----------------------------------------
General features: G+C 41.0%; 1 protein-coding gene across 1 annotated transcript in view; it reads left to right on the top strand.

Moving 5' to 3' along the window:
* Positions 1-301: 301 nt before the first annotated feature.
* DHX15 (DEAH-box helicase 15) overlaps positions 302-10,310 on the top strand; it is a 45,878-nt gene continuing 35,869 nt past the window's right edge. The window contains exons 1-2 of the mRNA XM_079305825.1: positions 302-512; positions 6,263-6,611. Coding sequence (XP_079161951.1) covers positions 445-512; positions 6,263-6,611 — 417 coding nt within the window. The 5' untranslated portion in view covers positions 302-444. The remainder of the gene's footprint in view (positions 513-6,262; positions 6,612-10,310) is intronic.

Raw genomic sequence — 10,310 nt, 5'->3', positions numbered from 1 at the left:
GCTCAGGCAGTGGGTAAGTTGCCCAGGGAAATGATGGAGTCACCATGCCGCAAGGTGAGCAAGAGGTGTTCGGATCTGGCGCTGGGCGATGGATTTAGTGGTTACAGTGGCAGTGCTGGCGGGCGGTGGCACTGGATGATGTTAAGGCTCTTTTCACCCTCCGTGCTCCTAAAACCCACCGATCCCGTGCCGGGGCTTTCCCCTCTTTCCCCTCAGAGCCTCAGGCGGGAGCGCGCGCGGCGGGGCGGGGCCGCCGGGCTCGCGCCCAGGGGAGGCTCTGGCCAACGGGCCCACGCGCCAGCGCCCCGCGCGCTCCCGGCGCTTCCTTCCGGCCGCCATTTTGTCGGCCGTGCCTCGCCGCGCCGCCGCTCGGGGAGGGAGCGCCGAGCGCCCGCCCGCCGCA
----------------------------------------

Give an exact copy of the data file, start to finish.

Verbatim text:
General features: G+C 41.0%; 1 protein-coding gene across 1 annotated transcript in view; it reads left to right on the top strand.

Moving 5' to 3' along the window:
* Positions 1-301: 301 nt before the first annotated feature.
* DHX15 (DEAH-box helicase 15) overlaps positions 302-10,310 on the top strand; it is a 45,878-nt gene continuing 35,869 nt past the window's right edge. The window contains exons 1-2 of the mRNA XM_079305825.1: positions 302-512; positions 6,263-6,611. Coding sequence (XP_079161951.1) covers positions 445-512; positions 6,263-6,611 — 417 coding nt within the window. The 5' untranslated portion in view covers positions 302-444. The remainder of the gene's footprint in view (positions 513-6,262; positions 6,612-10,310) is intronic.

Raw genomic sequence — 10,310 nt, 5'->3', positions numbered from 1 at the left:
GCTCAGGCAGTGGGTAAGTTGCCCAGGGAAATGATGGAGTCACCATGCCGCAAGGTGAGCAAGAGGTGTTCGGATCTGGCGCTGGGCGATGGATTTAGTGGTTACAGTGGCAGTGCTGGCGGGCGGTGGCACTGGATGATGTTAAGGCTCTTTTCACCCTCCGTGCTCCTAAAACCCACCGATCCCGTGCCGGGGCTTTCCCCTCTTTCCCCTCAGAGCCTCAGGCGGGAGCGCGCGCGGCGGGGCGGGGCCGCCGGGCTCGCGCCCAGGGGAGGCTCTGGCCAACGGGCCCACGCGCCAGCGCCCCGCGCGCTCCCGGCGCTTCCTTCCGGCCGCCATTTTGTCGGCCGTGCCTCGCCGCGCCGCCGCTCGGGGAGGGAGCGCCGAGCGCCCGCCCGCCGCA